Many of us pray to God to change our circumstances. We pray for things that we want, sometimes things that really need. We pray according to our perspective, telling God what we want and need.
He knows, of course, what we want and what we need. He knows before we ask. He knows as the words are forming on our tongues and formulating in our minds.
Jesus told us to pray and ask God for our daily bread. Jesus told us to ask, seek, knock….
“Ask, and it will be given to you; seek, and you will find; knock, and it will be opened to you. For everyone who asks receives, and the one who seeks finds, and to the one who knocks it will be opened. Or which one of you, if his son asks him for bread, will give him a stone? Or if he asks for a fish, will give him a serpent? If you then, who are evil, know how to give good gifts to your children, how much more will your Father who is in heaven give good things to those who ask him!” (Matthew 7:7-11)
He even illustrated with a parable:
“And he said to them, “Which of you who has a friend will go to him at midnight and say to him, ‘Friend, lend me three loaves; for a friend of mine has arrived on a journey, and I have nothing to set before him’; and he will answer from within, ‘Do not bother me; the door is now shut, and my children are with me in bed; I cannot get up and give you anything’? I tell you, though he will not get up and give him anything because he is his friend, yet because of his importunity he will rise and give him whatever he needs. And I tell you, Ask, and it will be given you; seek, and you will find; knock, and it will be opened to you. For every one who asks receives, and he who seeks finds, and to him who knocks it will be opened. What father among you, if his son asks for a fish, will instead of a fish give him a serpent; or if he asks for an egg, will give him a scorpion? If you then, who are evil, know how to give good gifts to your children, how much more will the heavenly Father give the Holy Spirit to those who ask him!” (Luke 11:5-13)
We are expected to ask, supposed to ask, and ask persistently. And many, many people do ask God for things, but God doesn’t seem to answer. He doesn’t give us what we want, and sometimes He doesn’t even give us the things we desperately feel we need. Sometimes it seems He doesn’t answer at all.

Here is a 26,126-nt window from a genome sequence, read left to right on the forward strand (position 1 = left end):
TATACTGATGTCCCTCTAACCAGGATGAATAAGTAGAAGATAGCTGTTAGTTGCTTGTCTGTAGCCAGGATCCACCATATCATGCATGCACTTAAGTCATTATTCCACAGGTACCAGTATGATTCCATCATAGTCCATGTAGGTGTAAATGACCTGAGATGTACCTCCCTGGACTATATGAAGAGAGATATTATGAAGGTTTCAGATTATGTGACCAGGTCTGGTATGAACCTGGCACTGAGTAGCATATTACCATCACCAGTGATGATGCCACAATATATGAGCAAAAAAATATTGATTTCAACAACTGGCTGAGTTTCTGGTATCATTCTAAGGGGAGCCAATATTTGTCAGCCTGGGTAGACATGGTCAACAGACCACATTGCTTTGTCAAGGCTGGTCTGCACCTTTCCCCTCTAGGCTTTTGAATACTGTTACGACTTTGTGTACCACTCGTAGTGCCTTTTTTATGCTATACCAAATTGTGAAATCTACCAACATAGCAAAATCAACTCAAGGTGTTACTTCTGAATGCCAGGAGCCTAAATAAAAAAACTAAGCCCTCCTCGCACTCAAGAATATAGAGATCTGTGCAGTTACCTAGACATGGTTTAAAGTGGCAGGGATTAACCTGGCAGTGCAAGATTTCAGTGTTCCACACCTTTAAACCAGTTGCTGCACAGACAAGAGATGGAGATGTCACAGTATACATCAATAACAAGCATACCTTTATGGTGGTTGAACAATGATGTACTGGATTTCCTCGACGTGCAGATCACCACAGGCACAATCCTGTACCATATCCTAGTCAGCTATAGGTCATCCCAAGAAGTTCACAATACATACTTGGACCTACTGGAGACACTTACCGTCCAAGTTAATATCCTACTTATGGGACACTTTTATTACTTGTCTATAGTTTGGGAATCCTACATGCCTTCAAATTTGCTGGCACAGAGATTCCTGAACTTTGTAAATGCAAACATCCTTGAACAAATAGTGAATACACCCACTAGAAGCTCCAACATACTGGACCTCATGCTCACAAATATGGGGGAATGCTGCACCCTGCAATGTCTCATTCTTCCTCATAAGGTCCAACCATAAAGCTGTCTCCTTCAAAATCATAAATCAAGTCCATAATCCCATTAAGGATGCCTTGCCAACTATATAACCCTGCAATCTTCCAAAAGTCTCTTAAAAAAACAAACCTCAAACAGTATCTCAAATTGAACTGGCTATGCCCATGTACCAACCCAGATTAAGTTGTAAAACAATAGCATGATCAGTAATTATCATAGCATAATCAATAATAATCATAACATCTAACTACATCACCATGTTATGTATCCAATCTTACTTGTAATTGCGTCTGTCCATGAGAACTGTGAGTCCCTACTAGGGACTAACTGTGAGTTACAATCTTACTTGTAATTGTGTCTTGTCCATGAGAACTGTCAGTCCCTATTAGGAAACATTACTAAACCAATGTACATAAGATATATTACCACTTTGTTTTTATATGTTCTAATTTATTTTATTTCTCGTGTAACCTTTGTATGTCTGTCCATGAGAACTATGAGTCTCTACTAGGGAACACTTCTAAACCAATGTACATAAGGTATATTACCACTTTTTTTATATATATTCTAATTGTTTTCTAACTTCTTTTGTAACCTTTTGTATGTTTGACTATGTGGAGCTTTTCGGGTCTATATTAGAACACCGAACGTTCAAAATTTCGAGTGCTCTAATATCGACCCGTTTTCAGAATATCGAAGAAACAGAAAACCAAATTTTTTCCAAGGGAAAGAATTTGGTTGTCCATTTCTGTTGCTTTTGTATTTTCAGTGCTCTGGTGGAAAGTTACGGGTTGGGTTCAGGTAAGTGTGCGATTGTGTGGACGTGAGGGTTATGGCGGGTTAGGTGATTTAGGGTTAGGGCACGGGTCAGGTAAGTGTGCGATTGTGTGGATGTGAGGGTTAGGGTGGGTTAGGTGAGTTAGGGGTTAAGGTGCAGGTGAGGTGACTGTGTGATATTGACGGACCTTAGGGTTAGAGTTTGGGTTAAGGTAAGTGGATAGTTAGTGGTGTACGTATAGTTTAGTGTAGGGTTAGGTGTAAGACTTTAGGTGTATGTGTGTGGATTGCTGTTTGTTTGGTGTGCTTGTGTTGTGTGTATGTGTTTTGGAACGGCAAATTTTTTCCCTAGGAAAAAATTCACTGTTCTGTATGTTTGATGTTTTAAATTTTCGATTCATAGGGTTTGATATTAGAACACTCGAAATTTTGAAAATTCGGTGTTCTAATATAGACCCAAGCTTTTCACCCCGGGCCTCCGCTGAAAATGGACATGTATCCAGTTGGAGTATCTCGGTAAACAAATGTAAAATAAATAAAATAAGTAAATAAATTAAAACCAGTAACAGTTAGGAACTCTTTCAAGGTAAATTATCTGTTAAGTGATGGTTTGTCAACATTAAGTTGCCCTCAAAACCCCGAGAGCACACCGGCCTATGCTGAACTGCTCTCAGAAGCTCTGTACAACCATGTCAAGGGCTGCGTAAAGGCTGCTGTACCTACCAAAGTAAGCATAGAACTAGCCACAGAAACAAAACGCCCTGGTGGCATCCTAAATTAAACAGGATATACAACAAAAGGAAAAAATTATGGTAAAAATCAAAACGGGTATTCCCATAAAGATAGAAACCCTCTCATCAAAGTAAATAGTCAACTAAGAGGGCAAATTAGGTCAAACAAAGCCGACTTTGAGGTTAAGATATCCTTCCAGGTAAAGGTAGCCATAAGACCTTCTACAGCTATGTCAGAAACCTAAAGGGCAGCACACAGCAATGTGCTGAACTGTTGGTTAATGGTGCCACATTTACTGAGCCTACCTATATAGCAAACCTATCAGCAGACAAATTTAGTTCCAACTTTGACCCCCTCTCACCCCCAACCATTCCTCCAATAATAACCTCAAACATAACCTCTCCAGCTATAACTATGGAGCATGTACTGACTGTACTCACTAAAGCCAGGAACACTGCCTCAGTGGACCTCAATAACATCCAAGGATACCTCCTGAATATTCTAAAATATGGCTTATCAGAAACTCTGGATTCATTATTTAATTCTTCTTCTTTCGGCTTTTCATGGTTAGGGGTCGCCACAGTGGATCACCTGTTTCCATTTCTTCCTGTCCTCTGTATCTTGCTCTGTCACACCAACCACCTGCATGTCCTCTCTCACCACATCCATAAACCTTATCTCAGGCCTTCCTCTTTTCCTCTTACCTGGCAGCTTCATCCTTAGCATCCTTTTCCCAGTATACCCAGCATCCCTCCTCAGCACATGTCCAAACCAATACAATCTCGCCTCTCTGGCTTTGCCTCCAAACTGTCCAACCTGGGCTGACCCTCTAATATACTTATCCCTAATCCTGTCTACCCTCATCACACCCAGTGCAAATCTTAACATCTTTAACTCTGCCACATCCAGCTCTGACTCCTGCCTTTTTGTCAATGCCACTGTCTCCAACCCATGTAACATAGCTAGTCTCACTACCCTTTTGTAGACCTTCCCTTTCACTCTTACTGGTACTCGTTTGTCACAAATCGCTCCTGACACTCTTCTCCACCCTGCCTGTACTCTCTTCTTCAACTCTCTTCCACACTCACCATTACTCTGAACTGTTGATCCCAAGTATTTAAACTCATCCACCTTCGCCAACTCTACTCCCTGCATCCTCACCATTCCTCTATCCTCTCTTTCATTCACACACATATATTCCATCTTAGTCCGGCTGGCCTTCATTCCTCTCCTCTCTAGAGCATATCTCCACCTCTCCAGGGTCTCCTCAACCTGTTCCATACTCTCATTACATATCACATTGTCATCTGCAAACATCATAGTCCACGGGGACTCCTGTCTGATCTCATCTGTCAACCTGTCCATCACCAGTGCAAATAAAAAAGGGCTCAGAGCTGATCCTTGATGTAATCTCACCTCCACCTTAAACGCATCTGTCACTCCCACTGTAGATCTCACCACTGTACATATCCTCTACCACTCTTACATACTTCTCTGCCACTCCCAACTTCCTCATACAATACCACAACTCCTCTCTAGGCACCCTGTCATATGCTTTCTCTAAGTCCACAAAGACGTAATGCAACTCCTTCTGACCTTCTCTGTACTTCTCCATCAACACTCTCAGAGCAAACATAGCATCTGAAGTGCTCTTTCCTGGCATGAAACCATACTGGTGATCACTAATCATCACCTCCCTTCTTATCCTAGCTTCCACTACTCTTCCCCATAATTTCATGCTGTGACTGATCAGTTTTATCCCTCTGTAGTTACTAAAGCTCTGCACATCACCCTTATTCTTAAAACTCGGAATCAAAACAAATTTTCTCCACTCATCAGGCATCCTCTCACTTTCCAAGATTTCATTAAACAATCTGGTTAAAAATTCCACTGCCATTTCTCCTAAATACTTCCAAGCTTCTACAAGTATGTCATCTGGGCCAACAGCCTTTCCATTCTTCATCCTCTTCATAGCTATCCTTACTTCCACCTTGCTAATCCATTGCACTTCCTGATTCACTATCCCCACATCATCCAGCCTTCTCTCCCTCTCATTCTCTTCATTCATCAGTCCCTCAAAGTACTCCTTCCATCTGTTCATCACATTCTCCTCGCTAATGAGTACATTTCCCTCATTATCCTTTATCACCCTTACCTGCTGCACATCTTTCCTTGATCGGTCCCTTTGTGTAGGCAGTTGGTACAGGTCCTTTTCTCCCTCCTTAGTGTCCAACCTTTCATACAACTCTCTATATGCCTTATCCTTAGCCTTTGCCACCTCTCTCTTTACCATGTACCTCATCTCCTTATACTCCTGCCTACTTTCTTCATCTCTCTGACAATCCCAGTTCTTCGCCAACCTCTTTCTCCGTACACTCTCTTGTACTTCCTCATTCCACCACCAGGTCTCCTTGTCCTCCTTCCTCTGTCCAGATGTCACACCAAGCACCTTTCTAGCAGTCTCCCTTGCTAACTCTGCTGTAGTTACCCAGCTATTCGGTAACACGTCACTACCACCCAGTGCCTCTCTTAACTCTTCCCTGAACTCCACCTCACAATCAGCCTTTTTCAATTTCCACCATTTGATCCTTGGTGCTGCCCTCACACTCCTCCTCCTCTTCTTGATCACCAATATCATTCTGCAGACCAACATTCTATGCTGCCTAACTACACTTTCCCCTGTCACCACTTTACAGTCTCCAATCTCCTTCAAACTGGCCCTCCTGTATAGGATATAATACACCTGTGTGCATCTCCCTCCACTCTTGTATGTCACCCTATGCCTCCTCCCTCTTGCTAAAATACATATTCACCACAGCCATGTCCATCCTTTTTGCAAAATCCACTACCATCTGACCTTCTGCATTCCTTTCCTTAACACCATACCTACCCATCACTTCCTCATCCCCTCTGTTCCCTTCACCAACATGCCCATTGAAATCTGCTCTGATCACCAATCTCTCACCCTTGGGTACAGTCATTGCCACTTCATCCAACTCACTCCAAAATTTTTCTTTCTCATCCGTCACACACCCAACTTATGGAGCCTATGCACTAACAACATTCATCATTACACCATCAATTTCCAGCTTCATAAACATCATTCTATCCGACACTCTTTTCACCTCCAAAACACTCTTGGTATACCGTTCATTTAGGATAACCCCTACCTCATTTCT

It’s common to human experience to ask God to change our circumstances. When the circumstances don’t change, we are discouraged, depressed, frustrated and sometimes even angry. Many walk away from God as a result.
Atheists challenge me, “Prove to me that God answers prayers, and I will believe.” As if God was a kind of vending machine in the sky, or a barterer or maybe just a slot machine. Sometimes you win with God, and sometimes you don’t. Just keep trying.
But that’s not the right way to approach God. Jesus called Him Our Father. He is also the same God who formed the universe out of nothing. If you spend any time contemplating all that science informs us about the vastness, complexity and elegant, austere beauty of the creation, you begin to understand how great God must be… mind-boggling. He isn’t a “tame lion” as CS Lewis says.
Such a God who established all the constants of physics and balanced the universe on a razor’s edge for the purpose of fostering delicate life on (at least) one planet with a very brief opportunity to blossom like a flower into “advanced” civilized existence has a purpose for which He created. And we are told that purpose includes us, humans made in the image of God.
And He invites us to approach him – to ask, seek and knock. But for what purpose? Our own very myopic purposes that revolve around us? Doesn’t it make sense that God invites us to approach so that we will get to “know” Him and begin to understanding His purposes?